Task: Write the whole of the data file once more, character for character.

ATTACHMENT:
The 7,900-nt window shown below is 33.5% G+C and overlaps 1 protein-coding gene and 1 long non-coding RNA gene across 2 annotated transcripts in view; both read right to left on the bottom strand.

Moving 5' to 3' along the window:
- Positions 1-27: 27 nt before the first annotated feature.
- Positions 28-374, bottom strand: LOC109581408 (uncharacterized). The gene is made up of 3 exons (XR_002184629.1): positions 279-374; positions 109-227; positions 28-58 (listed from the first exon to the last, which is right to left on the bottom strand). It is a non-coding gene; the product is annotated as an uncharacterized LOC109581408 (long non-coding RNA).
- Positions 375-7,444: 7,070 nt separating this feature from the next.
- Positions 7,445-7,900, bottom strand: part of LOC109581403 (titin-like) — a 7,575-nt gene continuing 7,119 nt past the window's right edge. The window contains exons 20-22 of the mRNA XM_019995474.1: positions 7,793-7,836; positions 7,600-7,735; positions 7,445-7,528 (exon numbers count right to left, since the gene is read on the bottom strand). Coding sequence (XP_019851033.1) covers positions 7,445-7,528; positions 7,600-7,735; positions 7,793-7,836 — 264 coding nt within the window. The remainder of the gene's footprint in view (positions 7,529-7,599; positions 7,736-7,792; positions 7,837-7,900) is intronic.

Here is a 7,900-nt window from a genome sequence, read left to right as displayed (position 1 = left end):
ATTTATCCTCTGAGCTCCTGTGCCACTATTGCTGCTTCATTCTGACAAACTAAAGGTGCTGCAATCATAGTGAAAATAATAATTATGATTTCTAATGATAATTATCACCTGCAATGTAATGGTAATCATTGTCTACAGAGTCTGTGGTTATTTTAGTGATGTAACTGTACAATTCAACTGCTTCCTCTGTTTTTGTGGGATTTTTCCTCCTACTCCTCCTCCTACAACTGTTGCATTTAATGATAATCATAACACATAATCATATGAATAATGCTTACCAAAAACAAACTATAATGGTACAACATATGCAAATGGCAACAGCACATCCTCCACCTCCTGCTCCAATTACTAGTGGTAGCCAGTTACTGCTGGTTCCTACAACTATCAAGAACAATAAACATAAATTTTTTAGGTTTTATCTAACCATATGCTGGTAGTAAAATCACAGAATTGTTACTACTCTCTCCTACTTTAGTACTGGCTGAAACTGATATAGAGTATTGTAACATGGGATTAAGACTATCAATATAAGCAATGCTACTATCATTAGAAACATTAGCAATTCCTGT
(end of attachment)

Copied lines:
The 7,900-nt window shown below is 33.5% G+C and overlaps 1 protein-coding gene and 1 long non-coding RNA gene across 2 annotated transcripts in view; both read right to left on the bottom strand.

Moving 5' to 3' along the window:
- Positions 1-27: 27 nt before the first annotated feature.
- Positions 28-374, bottom strand: LOC109581408 (uncharacterized). The gene is made up of 3 exons (XR_002184629.1): positions 279-374; positions 109-227; positions 28-58 (listed from the first exon to the last, which is right to left on the bottom strand). It is a non-coding gene; the product is annotated as an uncharacterized LOC109581408 (long non-coding RNA).
- Positions 375-7,444: 7,070 nt separating this feature from the next.
- Positions 7,445-7,900, bottom strand: part of LOC109581403 (titin-like) — a 7,575-nt gene continuing 7,119 nt past the window's right edge. The window contains exons 20-22 of the mRNA XM_019995474.1: positions 7,793-7,836; positions 7,600-7,735; positions 7,445-7,528 (exon numbers count right to left, since the gene is read on the bottom strand). Coding sequence (XP_019851033.1) covers positions 7,445-7,528; positions 7,600-7,735; positions 7,793-7,836 — 264 coding nt within the window. The remainder of the gene's footprint in view (positions 7,529-7,599; positions 7,736-7,792; positions 7,837-7,900) is intronic.

Here is a 7,900-nt window from a genome sequence, read left to right as displayed (position 1 = left end):
ATTTATCCTCTGAGCTCCTGTGCCACTATTGCTGCTTCATTCTGACAAACTAAAGGTGCTGCAATCATAGTGAAAATAATAATTATGATTTCTAATGATAATTATCACCTGCAATGTAATGGTAATCATTGTCTACAGAGTCTGTGGTTATTTTAGTGATGTAACTGTACAATTCAACTGCTTCCTCTGTTTTTGTGGGATTTTTCCTCCTACTCCTCCTCCTACAACTGTTGCATTTAATGATAATCATAACACATAATCATATGAATAATGCTTACCAAAAACAAACTATAATGGTACAACATATGCAAATGGCAACAGCACATCCTCCACCTCCTGCTCCAATTACTAGTGGTAGCCAGTTACTGCTGGTTCCTACAACTATCAAGAACAATAAACATAAATTTTTTAGGTTTTATCTAACCATATGCTGGTAGTAAAATCACAGAATTGTTACTACTCTCTCCTACTTTAGTACTGGCTGAAACTGATATAGAGTATTGTAACATGGGATTAAGACTATCAATATAAGCAATGCTACTATCATTAGAAACATTAGCAATTCCTGT